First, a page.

The 2014 World Cup match between the US and Portugal in Manaus, Brazil, produced a first in the tournament’s 84-year history. In the 39th minute, a temporary halt to play was called by the match’s referee, mandating the first official water break in a World Cup match.
At the time, it was an event that sparked debate throughout the entire tournament. Some players and coaches felt the breaks disrupted the natural flow of matches. Italy’s Thiago Motta went so far as to say it was the culprit for his team’s 1-0 upset to Costa Rica.
Four years later, we’ve become accustomed to the mandatory breaks when temperatures spike.
In 2015, hydration breaks were introduced to MLS. The League made mandatory a stoppage of play around the 30th and 75th minute of matches in which the Wet Bulb Globe Temperature index measured 89.6 degrees Fahrenheit and higher – the Wet Blub Globe Temperature (WGBT) takes into account wind, cloud cover, time of day, as well as temperature to compile its index.
So far this season, LAFC have already had one instance of mandatory hydration breaks during a May 5 match at home against FC Dallas.
Now as the Club travels to Dallas with daytime highs expected in triple digits before the reverse fixture, the Black & Gold are once again having to deal with the elements this season. So, I sat down with LAFC Director of Performance Gavin Benjafield to find out how the Club prepares to go 90 minutes in such extreme circumstances.
The Dangers Of Playing In Extreme Temperatures
Maintaining a high level of performance in extreme temperatures isn’t solely about mind over matter these days. There can be real consequences beyond poor performances.
Heat illness has been identified in athletes across the spectrum of sports. Athletes exhibiting over exposure to high temperartures feel dizzy, begin to lose focus, and in some cases have symptoms very similar to head injury cases.
“Literally, the body starts, not shutting down, but there’s a reaction to it going, ‘Ok, I need to slow this down, I need to stop this.’ Because if it goes any further, it can become critical,” Benjafield says. “You’re basically looking at how the athlete is responding, how they are coming in. If they start having shivers but it’s 95 degrees, something is going on. Basically, the body’s ability to thermoregulate, to regulate itself based on the external temperature, it’s not able to support that heat and the stress that you are putting the body in. Those are the signs that we start looking at during the game and halftime.”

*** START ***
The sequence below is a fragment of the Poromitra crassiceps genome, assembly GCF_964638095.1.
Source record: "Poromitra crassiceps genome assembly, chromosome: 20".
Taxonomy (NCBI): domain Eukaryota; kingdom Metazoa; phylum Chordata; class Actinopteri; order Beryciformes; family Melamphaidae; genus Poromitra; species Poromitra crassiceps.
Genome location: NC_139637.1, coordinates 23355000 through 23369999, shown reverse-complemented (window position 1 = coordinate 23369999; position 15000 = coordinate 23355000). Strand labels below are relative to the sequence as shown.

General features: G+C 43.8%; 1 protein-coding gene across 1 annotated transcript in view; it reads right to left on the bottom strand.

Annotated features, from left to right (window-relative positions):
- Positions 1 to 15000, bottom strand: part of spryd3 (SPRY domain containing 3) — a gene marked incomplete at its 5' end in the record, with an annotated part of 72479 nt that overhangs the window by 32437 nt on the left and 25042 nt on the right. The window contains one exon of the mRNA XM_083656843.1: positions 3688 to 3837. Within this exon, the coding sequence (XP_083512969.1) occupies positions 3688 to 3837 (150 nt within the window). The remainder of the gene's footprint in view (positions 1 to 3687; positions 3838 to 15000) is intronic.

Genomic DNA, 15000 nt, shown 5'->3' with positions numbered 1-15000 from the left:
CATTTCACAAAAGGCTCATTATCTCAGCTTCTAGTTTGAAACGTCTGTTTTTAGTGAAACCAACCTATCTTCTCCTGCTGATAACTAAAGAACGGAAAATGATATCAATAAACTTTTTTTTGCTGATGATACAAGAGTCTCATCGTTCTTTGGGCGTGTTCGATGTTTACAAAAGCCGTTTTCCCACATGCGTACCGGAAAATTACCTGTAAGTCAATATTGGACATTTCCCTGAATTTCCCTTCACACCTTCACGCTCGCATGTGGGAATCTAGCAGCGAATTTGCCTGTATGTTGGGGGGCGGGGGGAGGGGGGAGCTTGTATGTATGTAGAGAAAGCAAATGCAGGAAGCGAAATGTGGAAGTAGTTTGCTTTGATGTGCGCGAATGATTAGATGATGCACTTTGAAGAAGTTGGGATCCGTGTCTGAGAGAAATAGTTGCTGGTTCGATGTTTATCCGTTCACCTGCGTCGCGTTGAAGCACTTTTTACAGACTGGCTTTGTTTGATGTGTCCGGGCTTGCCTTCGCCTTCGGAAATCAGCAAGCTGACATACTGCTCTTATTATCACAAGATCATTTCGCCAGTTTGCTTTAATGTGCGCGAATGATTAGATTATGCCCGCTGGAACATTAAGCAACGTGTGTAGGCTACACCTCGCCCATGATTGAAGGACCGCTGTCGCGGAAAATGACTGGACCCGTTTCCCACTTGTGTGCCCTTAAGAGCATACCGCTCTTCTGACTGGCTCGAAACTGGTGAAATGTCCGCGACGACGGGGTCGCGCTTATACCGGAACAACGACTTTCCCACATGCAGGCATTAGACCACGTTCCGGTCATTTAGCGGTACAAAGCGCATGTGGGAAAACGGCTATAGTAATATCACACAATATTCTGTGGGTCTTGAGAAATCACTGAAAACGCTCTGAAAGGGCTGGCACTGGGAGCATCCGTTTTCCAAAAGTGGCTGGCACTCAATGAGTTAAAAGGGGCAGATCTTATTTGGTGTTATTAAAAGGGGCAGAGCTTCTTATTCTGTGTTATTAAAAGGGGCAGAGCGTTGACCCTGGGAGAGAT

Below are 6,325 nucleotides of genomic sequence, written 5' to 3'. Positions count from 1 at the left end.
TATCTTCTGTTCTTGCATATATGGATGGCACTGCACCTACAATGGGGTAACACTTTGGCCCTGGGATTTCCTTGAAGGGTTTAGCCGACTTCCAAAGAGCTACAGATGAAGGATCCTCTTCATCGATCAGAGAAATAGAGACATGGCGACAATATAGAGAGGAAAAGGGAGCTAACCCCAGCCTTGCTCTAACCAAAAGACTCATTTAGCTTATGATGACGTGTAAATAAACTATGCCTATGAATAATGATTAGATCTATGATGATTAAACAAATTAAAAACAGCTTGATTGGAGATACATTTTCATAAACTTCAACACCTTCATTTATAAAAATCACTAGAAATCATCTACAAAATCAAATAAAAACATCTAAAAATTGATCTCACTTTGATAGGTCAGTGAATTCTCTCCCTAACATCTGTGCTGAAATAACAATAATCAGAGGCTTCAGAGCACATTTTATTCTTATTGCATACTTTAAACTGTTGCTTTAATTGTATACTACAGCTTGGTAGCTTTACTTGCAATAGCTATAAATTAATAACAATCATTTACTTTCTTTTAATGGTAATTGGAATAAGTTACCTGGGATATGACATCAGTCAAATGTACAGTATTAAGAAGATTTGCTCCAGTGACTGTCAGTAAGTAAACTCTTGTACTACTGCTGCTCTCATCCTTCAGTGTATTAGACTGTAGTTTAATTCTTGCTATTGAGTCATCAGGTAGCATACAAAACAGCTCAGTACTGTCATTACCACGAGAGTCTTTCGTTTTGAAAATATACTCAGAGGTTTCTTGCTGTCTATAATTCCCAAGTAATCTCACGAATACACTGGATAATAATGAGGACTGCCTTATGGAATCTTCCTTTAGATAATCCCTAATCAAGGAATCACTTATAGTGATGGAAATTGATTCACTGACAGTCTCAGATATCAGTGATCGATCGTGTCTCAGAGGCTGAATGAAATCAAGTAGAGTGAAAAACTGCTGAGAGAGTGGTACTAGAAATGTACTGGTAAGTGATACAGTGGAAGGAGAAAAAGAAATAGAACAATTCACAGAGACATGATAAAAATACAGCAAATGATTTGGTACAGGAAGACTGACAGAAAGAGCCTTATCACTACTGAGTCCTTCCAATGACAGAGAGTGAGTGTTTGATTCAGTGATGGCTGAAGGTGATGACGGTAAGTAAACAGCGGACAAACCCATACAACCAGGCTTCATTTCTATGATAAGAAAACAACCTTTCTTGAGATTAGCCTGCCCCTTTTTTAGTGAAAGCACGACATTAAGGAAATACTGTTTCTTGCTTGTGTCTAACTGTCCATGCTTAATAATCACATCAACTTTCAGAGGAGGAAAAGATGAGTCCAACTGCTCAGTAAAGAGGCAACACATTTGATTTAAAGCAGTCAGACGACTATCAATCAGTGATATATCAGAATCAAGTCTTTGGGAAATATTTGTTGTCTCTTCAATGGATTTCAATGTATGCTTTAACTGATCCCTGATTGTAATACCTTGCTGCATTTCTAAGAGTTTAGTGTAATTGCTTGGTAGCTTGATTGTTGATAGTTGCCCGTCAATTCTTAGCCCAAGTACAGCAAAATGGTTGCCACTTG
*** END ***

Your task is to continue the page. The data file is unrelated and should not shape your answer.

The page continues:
Planning Well In Advance
The mantra of “one game at a time” might work well for the players, but the LAFC training staff doesn’t work that way.
Planning for potential stress points begins the second the MLS schedule is released. Trips to Dallas and Houston were pinpointed as potential high temperature matches early on, as were long flights to New York and Montreal.
By identifying those potential obstacles well in advance, Benjafield says the staff can start tackling possible stress-related issues as early as preseason.
“With regards to the temperature, we knew that Dallas and Houston are going to be our two biggest games at temperature stress or environmental stress,” Benjafield says. “Hydration is something that we’ve hammered from the beginning of preseason. We’re able measure our players’ hydration. We do that on a weekly basis. We do that two days out from the game. That allows a 48-hour opportunity to get them into a well-hydrated state.”
Heat As Another Kind Of Stress
Playing in temperatures of 90 degrees and above isn’t ideal for anyone. But as Benjafield puts it, the best way to categorize the extreme heat is as just another in a multitude of possible external stresses that athletes face on any given day.